Tuesday, March 13, 2012

Real Moments of Badassery

"Badass" is a term that's bandied about often and oftentimes without too much thought, being used as a simple descriptor for something otherwise positive or good regardless, being merely exaggerated a bit.  Of course, if you really look at things, there are still quite a lot of moments of legitimate, real 'badass' moments, and these are the things I would like to point out in these types of articles, appropriately named "Real Moments in Badassery".  (Which is totally a word now.)  I will preface this with a simple warning, which will likely be repeated in every entry:  Being that these moments tend to deal with story content in video games, there are spoilers in these posts.  There's no real way about it and, since it's fairly obvious as that fact, I won't be inserting a break.  You've been warned.  (Today's games, however, are far from new, thus you might know what's with them already.)

If I could put every moment of every Legacy of Kain game ever here, I would (besides the block puzzles in Soul Reaver 1), because really, the entire series is just littered with moments of badassery.  The majority of which are attributed to the wonderful voice acting and theatrics of the whole series which were miles ahead of their time when the games came out, not to mention the current day.  Kain and Raziel were just fantastic characters all around because of the bond they share, the moments they have with one another, and just how neither seems to tread on the good or bad side of the road, despite their narratives indicating that they might.  The games, the stories, are just made up of so much grey area that it -feels- like it was really thought out, and it's not contrived, not forced, just completely well-written in a way that you just don't see then or now.

This particular scene is pretty great because it explains the majority of the first game, Blood Omen, or at least, the most important bits, which set the tone and the setting of the entire series as a whole.  It also lets Kain be a super-badass, explaining things, albeit cryptically, that are confusing at first but totally pay off in the end of the series in a way that really, truly is amazing.  It really gives off the vibe that the story had, and I know this is a strange idea, but it feels like the story had been constructed before the games were a possibility, rather than the success of the first necessitating more and more.  The latter case, of course, meaning that the writers then have to literally make things up that sort of fit but were not intended to be as such in the first place.  Now, I don't know which case is true in this franchise, but it feels like the better of them at least.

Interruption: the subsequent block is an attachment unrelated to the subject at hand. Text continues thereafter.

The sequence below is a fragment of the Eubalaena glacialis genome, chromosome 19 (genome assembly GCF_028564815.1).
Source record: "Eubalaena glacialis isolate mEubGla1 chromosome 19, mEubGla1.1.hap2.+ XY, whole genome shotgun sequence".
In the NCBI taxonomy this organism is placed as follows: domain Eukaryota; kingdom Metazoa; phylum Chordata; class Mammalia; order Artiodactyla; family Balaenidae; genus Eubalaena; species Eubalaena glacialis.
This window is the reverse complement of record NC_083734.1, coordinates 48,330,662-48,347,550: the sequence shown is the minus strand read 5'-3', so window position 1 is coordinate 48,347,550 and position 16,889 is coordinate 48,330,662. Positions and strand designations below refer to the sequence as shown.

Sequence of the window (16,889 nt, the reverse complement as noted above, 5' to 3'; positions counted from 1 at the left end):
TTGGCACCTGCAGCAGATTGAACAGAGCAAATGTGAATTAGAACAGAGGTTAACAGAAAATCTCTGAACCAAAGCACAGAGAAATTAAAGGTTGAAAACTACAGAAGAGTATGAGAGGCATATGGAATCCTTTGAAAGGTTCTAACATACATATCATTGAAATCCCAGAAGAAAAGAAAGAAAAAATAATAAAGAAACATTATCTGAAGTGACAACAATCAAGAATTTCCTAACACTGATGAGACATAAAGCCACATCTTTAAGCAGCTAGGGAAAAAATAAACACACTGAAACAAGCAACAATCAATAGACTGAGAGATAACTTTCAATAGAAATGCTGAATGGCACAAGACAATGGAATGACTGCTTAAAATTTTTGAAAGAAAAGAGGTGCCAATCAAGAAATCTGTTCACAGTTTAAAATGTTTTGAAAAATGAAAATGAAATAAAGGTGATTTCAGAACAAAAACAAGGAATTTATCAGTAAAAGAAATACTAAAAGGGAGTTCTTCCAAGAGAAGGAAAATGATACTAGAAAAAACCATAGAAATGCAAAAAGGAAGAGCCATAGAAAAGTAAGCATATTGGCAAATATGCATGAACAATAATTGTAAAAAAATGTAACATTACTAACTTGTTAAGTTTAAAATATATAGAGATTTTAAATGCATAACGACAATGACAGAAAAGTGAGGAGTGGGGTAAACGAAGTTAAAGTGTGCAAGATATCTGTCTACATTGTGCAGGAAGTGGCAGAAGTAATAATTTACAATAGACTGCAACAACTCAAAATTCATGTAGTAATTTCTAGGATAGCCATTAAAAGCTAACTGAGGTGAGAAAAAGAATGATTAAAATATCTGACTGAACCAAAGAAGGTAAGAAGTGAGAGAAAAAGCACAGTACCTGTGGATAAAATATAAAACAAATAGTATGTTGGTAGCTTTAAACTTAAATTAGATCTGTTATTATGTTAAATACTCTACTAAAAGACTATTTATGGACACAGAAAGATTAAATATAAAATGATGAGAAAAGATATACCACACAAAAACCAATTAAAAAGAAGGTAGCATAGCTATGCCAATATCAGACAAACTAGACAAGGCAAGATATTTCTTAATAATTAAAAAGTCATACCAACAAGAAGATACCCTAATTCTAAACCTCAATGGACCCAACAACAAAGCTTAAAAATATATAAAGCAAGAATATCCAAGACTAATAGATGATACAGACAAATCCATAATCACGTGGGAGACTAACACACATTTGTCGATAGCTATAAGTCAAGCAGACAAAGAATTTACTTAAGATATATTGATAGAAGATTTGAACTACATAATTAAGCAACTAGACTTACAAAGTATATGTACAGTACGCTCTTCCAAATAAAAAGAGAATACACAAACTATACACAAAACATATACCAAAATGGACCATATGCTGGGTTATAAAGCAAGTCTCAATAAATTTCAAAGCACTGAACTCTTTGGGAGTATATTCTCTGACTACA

Even without all the other moments making this one that awesome by default, the lines in here are simply fantastic.  "Let's drop the moral posturing, shall we?  We both know there is no altruism in this pursuit.  Your reckless indignation led you here; I counted on it!  ....There's no shame in it, Raziel.  Revenge is motivation enough.  At least it's honest!  Hate me, but do it honestly!"  And then the whole coin metaphor really, really signifies just how different the Legacy of Kain series goes, which is only exemplified with the final line.  "You said it yourself, Kain.  There are only two sides to your coin."  "Apparently so.  But suppose you throw a coin enough times....suppose one day...it lands on its edge."  It really drives home that even when there appears to be only two choices; the 'moral' one and the 'immoral' one, there is usually always a third option somewhere in between.